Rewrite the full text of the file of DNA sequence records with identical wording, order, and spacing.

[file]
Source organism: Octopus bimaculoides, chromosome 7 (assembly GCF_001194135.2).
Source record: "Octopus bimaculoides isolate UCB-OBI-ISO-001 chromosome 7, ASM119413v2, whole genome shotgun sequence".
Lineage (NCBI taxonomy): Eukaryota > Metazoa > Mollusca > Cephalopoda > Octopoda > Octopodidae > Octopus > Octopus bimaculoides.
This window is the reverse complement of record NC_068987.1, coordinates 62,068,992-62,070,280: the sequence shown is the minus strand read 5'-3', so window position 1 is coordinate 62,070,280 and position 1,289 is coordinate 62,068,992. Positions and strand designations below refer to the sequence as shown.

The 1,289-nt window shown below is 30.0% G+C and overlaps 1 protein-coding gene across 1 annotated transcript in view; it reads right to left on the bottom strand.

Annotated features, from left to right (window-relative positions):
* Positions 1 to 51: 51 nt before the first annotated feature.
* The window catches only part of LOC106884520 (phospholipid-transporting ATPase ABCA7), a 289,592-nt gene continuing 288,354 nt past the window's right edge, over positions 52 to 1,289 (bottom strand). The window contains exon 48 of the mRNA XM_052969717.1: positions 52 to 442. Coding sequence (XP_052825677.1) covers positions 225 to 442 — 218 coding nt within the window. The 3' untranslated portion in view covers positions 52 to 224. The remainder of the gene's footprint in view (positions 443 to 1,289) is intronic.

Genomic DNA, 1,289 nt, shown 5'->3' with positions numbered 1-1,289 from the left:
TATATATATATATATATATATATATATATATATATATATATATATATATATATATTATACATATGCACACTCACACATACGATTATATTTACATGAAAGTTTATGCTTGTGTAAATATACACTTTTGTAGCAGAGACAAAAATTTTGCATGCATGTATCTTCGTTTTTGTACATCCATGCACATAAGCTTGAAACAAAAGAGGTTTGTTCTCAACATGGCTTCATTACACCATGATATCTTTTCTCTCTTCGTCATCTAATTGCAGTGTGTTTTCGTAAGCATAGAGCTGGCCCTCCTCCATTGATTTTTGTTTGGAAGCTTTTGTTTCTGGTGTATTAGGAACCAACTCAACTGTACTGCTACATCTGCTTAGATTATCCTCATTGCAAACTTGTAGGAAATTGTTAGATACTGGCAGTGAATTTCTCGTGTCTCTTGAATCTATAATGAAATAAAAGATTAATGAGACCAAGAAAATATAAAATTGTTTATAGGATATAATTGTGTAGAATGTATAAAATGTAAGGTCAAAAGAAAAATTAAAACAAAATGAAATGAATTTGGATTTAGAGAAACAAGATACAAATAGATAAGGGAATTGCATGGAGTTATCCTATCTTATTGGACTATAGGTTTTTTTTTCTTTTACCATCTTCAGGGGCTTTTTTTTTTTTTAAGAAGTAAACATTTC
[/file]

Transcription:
Source organism: Octopus bimaculoides, chromosome 7 (assembly GCF_001194135.2).
Source record: "Octopus bimaculoides isolate UCB-OBI-ISO-001 chromosome 7, ASM119413v2, whole genome shotgun sequence".
Lineage (NCBI taxonomy): Eukaryota > Metazoa > Mollusca > Cephalopoda > Octopoda > Octopodidae > Octopus > Octopus bimaculoides.
This window is the reverse complement of record NC_068987.1, coordinates 62,068,992-62,070,280: the sequence shown is the minus strand read 5'-3', so window position 1 is coordinate 62,070,280 and position 1,289 is coordinate 62,068,992. Positions and strand designations below refer to the sequence as shown.

The 1,289-nt window shown below is 30.0% G+C and overlaps 1 protein-coding gene across 1 annotated transcript in view; it reads right to left on the bottom strand.

Annotated features, from left to right (window-relative positions):
* Positions 1 to 51: 51 nt before the first annotated feature.
* The window catches only part of LOC106884520 (phospholipid-transporting ATPase ABCA7), a 289,592-nt gene continuing 288,354 nt past the window's right edge, over positions 52 to 1,289 (bottom strand). The window contains exon 48 of the mRNA XM_052969717.1: positions 52 to 442. Coding sequence (XP_052825677.1) covers positions 225 to 442 — 218 coding nt within the window. The 3' untranslated portion in view covers positions 52 to 224. The remainder of the gene's footprint in view (positions 443 to 1,289) is intronic.

Genomic DNA, 1,289 nt, shown 5'->3' with positions numbered 1-1,289 from the left:
TATATATATATATATATATATATATATATATATATATATATATATATATATATATTATACATATGCACACTCACACATACGATTATATTTACATGAAAGTTTATGCTTGTGTAAATATACACTTTTGTAGCAGAGACAAAAATTTTGCATGCATGTATCTTCGTTTTTGTACATCCATGCACATAAGCTTGAAACAAAAGAGGTTTGTTCTCAACATGGCTTCATTACACCATGATATCTTTTCTCTCTTCGTCATCTAATTGCAGTGTGTTTTCGTAAGCATAGAGCTGGCCCTCCTCCATTGATTTTTGTTTGGAAGCTTTTGTTTCTGGTGTATTAGGAACCAACTCAACTGTACTGCTACATCTGCTTAGATTATCCTCATTGCAAACTTGTAGGAAATTGTTAGATACTGGCAGTGAATTTCTCGTGTCTCTTGAATCTATAATGAAATAAAAGATTAATGAGACCAAGAAAATATAAAATTGTTTATAGGATATAATTGTGTAGAATGTATAAAATGTAAGGTCAAAAGAAAAATTAAAACAAAATGAAATGAATTTGGATTTAGAGAAACAAGATACAAATAGATAAGGGAATTGCATGGAGTTATCCTATCTTATTGGACTATAGGTTTTTTTTTCTTTTACCATCTTCAGGGGCTTTTTTTTTTTTTAAGAAGTAAACATTTC